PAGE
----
The weekend schedule is heavily geared towards ‘mindfulness’. We are woken at 7am for yoga and meditation, sitting first on sticky mats for downward dog poses, then moving to a cosy room decked with Indian rugs and lit with candles that smell of potpourri. Cross-legged on the floor, we are told to imagine that we are a branch floating down a river. The session ends with a series of Oms.
When we ‘share our experience’, it becomes obvious that we really do have a problem switching off. We’ve got low attention spans and many find it difficult to clear their heads. “I find it worrying not having something to worry about,” Tracey says. “Pesky social conditioning.”
Expectations of bosses and clients are what people are most anxious about – we feel as though we need to be contactable 24/7. Tracey, who used to work for a top music magazine, says she was once nearly fired because she’d gone out in the evening and missed a call telling her Amy Winehouse had died.
Because we aren’t used to being without our phones we panic like parents who think they’ve lost their child at the supermarket. But we miss them for different reasons. Ammy, who writes poetry straight on to her iPhone, misses Siri, the device’s intelligent personal assistant, which acts as a scribe, typing Ammy’s words as she speaks into the handset. Tilly, excited about the afternoon’s ‘laughter yoga’ session, shouts “Selfies!” before realising that taking them is no longer possible. Jodie missed her phone’s ability to function as a torch on the way back to the van the night before. “You realise that your phone is, like, a 21stcentury penknife, man,” she says.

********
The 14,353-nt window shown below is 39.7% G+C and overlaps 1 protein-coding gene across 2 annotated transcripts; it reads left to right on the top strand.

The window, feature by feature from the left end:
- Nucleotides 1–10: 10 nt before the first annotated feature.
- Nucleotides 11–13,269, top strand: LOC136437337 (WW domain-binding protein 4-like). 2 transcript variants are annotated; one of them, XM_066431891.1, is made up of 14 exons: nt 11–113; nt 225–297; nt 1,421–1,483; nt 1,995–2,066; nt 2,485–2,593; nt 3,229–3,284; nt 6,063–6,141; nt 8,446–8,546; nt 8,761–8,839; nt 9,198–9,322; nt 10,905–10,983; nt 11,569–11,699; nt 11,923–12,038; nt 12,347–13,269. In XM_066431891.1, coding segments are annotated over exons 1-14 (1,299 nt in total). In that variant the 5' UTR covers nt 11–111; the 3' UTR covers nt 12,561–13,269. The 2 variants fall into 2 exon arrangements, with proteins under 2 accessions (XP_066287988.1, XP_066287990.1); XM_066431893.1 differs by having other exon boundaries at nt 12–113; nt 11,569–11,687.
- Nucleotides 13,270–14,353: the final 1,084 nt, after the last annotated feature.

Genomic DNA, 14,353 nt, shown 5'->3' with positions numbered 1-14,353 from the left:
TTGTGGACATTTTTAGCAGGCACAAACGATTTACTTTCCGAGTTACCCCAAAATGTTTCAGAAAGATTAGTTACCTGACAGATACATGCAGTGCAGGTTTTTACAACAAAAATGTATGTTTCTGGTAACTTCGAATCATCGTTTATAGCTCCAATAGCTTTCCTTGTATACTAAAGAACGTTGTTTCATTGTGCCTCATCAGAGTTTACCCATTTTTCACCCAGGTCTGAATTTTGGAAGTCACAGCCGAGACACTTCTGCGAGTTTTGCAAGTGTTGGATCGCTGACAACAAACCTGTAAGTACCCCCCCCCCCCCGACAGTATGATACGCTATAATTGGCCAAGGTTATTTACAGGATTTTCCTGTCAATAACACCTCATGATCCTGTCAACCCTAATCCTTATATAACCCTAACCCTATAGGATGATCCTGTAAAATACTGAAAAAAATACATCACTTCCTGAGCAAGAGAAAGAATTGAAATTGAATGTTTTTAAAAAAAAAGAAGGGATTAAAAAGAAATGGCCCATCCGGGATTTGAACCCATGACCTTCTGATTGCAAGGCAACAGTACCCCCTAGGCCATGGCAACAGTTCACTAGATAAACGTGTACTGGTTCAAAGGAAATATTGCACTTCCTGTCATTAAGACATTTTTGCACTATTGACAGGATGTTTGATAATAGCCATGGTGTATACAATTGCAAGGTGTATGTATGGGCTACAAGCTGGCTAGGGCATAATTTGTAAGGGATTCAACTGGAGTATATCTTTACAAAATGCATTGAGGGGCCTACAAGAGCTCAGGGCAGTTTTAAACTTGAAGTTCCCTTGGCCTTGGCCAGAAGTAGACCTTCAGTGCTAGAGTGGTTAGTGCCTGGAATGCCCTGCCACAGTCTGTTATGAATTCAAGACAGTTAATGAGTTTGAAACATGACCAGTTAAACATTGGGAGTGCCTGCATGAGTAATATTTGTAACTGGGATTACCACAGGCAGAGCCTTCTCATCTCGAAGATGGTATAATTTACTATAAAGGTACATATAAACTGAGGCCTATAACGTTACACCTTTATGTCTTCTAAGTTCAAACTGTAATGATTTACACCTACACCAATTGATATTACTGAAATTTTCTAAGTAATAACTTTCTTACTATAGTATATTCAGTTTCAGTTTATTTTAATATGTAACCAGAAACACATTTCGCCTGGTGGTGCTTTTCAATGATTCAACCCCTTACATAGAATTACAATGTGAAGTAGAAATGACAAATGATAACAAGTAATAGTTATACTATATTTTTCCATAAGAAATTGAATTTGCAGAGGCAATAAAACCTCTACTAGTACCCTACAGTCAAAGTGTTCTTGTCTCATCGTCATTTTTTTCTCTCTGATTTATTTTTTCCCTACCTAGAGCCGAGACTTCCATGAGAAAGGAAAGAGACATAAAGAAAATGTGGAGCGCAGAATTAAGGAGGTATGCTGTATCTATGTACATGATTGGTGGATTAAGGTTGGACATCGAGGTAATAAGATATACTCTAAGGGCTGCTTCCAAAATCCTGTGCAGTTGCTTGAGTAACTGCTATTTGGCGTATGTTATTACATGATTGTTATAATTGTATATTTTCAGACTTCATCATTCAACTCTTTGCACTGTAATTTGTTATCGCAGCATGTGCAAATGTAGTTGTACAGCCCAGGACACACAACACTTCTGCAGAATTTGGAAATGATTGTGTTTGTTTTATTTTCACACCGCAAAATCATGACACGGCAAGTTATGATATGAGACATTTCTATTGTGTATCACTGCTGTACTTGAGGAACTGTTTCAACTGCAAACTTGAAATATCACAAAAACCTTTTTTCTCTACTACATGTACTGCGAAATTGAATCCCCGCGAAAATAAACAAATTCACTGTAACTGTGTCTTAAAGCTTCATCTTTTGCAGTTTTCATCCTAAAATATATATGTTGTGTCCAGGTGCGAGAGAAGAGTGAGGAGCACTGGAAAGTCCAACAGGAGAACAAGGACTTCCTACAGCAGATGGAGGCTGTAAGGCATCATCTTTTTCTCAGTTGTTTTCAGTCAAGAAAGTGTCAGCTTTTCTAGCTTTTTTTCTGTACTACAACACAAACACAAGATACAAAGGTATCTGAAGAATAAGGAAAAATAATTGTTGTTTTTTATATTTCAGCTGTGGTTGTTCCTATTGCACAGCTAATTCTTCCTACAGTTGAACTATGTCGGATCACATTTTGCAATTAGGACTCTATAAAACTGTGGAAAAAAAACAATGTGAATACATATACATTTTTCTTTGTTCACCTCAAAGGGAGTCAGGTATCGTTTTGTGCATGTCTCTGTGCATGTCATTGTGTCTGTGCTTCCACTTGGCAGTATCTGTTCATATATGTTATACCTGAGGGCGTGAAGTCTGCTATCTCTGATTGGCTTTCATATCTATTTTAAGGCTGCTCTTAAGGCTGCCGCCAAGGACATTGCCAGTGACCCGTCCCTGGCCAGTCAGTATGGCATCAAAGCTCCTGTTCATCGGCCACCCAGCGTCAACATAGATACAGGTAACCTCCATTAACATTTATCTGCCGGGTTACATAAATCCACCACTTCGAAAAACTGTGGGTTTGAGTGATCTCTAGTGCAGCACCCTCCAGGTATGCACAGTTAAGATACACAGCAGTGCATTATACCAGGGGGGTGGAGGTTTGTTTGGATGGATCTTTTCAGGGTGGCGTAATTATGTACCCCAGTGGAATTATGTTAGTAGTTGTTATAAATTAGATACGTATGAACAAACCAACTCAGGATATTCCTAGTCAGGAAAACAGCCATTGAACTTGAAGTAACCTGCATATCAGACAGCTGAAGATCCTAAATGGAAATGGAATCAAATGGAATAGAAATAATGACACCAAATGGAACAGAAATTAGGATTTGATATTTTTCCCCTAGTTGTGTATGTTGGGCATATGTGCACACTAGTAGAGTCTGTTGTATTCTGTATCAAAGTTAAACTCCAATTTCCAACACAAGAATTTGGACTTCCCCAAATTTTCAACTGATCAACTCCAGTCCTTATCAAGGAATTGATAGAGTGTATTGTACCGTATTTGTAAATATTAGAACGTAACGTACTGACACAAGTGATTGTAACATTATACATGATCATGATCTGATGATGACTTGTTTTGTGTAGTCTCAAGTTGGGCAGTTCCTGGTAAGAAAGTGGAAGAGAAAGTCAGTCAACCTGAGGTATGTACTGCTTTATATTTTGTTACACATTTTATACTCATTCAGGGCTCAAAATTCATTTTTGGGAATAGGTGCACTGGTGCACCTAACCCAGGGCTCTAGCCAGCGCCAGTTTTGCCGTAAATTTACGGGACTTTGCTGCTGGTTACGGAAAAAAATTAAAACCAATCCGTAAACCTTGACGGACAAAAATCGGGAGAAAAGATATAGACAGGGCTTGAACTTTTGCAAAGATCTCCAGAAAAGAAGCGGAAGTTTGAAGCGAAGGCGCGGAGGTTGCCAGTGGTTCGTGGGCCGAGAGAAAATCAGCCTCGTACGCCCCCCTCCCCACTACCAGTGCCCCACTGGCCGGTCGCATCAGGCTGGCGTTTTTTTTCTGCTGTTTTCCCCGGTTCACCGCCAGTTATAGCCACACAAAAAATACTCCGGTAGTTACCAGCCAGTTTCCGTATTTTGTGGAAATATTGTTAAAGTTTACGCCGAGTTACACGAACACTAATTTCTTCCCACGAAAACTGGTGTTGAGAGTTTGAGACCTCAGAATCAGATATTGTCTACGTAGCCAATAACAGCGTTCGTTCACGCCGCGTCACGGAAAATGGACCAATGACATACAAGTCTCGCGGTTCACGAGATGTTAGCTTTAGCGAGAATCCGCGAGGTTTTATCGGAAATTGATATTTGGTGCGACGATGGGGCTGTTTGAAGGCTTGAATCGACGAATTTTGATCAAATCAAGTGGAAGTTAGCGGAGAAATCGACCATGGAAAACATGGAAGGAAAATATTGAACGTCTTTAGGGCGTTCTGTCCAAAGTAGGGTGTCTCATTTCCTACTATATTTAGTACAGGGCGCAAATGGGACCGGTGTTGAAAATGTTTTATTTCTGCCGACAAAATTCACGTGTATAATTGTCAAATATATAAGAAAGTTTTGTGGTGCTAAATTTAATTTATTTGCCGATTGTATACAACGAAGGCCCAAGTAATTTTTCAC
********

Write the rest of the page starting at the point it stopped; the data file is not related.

Lucy Pearson, 26, and Vikki Bates, 28, set up UnpluggedWeekend after meeting on a retreat in the Sahara desert earlier this year. While being forced to go phoneless because there was no signal, they realised it was
liberating. They came home, quit their jobs in advertising and within a week were having their first business meeting over beanburgers at Nando’s.
“We wanted to do a version of what we did in the Sahara,” says Pearson.
“We realised that the differentiating thing about our experience was that we didn’t have our phones and nobody was chasing us for anything,” says Bates. “You’re so caught up in the stress of life and you’re thinking all the time but not about the important stuff— like whether you’re happy.” a social situation I get my phone out and pretend to play a game or reply to all these text messages I’m supposed to have got, but because you can’t do that here you actually talk to people.”